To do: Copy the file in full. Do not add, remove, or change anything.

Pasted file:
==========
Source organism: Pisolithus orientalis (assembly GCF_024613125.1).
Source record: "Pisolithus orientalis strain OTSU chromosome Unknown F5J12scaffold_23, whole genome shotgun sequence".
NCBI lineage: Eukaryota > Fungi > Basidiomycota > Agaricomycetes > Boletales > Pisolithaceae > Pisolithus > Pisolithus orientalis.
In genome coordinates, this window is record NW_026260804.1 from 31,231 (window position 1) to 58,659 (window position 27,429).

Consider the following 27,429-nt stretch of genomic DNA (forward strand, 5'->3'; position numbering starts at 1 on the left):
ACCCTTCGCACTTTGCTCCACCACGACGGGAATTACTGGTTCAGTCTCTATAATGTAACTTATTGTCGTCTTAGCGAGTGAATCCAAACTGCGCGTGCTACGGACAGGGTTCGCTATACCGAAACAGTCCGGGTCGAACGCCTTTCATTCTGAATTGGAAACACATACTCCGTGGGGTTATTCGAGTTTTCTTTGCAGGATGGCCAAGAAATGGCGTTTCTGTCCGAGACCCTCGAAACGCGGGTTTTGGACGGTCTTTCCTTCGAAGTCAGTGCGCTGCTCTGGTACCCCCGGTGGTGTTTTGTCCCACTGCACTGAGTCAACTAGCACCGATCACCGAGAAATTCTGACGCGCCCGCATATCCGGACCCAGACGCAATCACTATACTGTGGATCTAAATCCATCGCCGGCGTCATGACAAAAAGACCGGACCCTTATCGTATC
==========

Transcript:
Source organism: Pisolithus orientalis (assembly GCF_024613125.1).
Source record: "Pisolithus orientalis strain OTSU chromosome Unknown F5J12scaffold_23, whole genome shotgun sequence".
NCBI lineage: Eukaryota > Fungi > Basidiomycota > Agaricomycetes > Boletales > Pisolithaceae > Pisolithus > Pisolithus orientalis.
In genome coordinates, this window is record NW_026260804.1 from 31,231 (window position 1) to 58,659 (window position 27,429).

Consider the following 27,429-nt stretch of genomic DNA (forward strand, 5'->3'; position numbering starts at 1 on the left):
ACCCTTCGCACTTTGCTCCACCACGACGGGAATTACTGGTTCAGTCTCTATAATGTAACTTATTGTCGTCTTAGCGAGTGAATCCAAACTGCGCGTGCTACGGACAGGGTTCGCTATACCGAAACAGTCCGGGTCGAACGCCTTTCATTCTGAATTGGAAACACATACTCCGTGGGGTTATTCGAGTTTTCTTTGCAGGATGGCCAAGAAATGGCGTTTCTGTCCGAGACCCTCGAAACGCGGGTTTTGGACGGTCTTTCCTTCGAAGTCAGTGCGCTGCTCTGGTACCCCCGGTGGTGTTTTGTCCCACTGCACTGAGTCAACTAGCACCGATCACCGAGAAATTCTGACGCGCCCGCATATCCGGACCCAGACGCAATCACTATACTGTGGATCTAAATCCATCGCCGGCGTCATGACAAAAAGACCGGACCCTTATCGTATC